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ILO decries plight of seafarers stuck on ships

More than a month after the International Labor Organization issued warnings about the plight of seafarers refused permission to leave their ships, limited progress has been achieved and the situation is worsening by the day, ILO said.

Governments called to act without delay

Tens of thousands of cruise ship crew are among the 150,000 to 200,000 seafarers trapped on board ships around the world because of measures to control the spread of COVID-19. The ILO has urged governments, immigration, health and maritime authorities to work together to recognize seafarers as ‘key workers’ during the pandemic.

Referring to the Maritime Labor Convention, 2006, the ILO called on governments to adopt without delay all possible measures to facilitate crew changes and the repatriation of seafarers, while taking steps to minimize the risk of contagion.

'Forcing exhausted seafarers to continue working more than four months beyond the end of their contract is unacceptable. This jeopardizes their health and endangers maritime safety. Action is needed now to ensure decent work for seafarers, avoid maritime accidents and environmental disasters, We call on governments to work together to make these crew changes happen in safety,' said Guy Ryder, ILO director-general.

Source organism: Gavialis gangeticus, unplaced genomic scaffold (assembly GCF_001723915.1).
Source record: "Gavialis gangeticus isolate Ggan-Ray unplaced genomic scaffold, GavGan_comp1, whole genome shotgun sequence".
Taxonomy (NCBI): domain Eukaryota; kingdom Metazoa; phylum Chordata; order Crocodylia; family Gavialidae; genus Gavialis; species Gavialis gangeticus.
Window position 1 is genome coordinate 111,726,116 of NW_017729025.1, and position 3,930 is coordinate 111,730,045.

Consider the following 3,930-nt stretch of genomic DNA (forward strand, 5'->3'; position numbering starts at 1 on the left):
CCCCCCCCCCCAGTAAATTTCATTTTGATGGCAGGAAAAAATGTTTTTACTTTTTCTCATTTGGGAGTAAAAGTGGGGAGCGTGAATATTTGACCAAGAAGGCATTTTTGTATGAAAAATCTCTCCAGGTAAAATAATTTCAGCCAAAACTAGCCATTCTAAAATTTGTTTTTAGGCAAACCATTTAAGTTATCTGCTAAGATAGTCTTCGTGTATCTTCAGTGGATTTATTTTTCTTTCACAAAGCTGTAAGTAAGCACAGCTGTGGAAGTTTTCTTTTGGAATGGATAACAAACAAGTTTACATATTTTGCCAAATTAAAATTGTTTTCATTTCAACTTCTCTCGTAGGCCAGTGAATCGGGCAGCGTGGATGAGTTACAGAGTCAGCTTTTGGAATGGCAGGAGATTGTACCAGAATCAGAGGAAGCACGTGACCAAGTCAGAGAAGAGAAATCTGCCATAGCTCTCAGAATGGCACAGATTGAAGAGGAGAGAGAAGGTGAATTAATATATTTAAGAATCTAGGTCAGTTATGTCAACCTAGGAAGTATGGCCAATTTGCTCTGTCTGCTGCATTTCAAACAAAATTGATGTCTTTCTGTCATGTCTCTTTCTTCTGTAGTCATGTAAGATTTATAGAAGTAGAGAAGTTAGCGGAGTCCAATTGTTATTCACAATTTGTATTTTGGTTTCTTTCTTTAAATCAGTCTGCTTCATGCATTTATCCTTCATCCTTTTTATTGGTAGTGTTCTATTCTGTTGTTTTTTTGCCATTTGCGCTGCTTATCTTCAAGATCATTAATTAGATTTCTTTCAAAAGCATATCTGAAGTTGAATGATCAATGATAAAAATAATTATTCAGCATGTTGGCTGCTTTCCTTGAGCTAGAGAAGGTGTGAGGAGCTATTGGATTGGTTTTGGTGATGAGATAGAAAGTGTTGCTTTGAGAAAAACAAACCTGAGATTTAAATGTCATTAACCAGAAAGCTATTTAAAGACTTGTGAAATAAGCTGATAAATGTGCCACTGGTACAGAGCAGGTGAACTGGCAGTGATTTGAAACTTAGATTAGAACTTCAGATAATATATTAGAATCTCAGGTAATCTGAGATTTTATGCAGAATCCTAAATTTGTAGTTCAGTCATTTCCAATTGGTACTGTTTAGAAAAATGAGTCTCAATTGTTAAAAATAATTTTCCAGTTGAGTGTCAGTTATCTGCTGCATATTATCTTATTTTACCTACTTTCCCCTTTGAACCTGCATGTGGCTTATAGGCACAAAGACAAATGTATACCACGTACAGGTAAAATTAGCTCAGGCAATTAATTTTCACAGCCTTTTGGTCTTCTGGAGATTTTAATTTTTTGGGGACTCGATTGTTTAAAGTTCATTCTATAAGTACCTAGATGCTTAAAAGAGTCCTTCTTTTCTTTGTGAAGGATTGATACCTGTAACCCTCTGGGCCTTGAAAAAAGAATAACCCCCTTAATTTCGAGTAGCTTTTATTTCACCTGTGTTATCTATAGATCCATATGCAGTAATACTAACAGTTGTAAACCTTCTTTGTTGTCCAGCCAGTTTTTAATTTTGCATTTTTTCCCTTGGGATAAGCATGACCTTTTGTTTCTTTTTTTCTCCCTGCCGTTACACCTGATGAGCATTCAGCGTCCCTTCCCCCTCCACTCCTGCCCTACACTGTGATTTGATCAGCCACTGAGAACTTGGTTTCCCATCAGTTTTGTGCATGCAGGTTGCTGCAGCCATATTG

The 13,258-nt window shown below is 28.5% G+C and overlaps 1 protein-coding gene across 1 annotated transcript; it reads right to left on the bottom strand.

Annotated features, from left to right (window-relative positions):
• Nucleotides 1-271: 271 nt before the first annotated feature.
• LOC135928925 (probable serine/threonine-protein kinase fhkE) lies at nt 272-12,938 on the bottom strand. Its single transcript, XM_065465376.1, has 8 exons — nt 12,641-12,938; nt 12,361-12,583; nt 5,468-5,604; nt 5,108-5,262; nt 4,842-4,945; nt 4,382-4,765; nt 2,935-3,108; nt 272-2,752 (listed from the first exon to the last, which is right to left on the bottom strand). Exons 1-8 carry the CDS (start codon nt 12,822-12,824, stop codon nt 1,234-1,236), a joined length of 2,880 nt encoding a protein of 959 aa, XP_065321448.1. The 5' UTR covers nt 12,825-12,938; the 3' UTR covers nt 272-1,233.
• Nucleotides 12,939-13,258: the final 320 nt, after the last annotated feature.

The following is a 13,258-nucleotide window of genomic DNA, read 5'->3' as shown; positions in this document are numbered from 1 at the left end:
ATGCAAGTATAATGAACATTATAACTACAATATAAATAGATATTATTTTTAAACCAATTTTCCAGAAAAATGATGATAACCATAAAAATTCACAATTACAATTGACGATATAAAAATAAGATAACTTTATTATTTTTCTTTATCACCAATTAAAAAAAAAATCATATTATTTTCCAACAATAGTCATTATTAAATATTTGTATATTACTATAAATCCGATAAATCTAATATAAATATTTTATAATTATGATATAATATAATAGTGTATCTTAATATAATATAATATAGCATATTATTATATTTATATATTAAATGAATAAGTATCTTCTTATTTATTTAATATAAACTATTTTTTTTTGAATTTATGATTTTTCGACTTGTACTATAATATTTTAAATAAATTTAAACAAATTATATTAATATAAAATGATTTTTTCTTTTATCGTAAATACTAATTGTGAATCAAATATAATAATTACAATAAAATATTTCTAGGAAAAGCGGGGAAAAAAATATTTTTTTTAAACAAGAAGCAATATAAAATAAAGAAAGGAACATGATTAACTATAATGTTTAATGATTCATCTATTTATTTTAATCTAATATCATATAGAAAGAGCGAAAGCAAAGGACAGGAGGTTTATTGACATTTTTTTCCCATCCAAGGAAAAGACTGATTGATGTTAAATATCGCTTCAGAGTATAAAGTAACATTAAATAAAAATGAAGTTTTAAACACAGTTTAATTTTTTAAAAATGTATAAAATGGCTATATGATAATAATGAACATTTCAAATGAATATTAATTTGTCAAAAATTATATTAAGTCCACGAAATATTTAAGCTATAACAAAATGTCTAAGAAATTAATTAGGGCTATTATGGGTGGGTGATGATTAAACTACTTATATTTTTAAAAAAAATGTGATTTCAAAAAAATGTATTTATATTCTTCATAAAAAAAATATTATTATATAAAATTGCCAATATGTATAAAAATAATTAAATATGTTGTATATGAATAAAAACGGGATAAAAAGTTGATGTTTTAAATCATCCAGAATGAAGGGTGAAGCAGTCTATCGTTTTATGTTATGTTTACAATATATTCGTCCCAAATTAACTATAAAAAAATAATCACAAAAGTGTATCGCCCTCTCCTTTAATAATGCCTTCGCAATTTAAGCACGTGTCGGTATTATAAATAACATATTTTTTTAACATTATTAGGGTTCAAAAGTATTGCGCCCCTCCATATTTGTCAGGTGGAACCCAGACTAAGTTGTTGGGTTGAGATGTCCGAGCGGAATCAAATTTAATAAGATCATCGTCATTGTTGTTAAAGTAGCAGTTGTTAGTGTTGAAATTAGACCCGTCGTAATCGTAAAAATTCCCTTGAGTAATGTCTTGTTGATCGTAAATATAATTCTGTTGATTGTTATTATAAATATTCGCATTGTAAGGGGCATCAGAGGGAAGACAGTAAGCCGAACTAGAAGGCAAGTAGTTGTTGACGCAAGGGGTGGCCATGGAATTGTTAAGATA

Lost income

Meanwhile, the restrictions on crew changes, brought in by countries to reduce the spread of COVID-19, have meant that seafarers waiting to return to sea have lost their income.

The call for key worker status for seafarers was underlined in a joint statement issued on May 22 by the International Civil Aviation Organization, International Maritime Organization and the ILO. This would exempt crew from travel restrictions and facilitate their joining or leaving ships.

The International Chamber of Shipping, the International Trade Union Confederation and the International Transport Workers’ Federation called attention to the urgency of the situation in a letter to United Nations Secretary General António Guterres on May 21.

Just last week the European Community Shipowners' Association, European Transport Workers' Federation, Cruise Lines International Association and World Shipping Council implored European Union ministers of home affairs and transport to admit seafarers into the EU Schengen territory to join ships or be repatriated.

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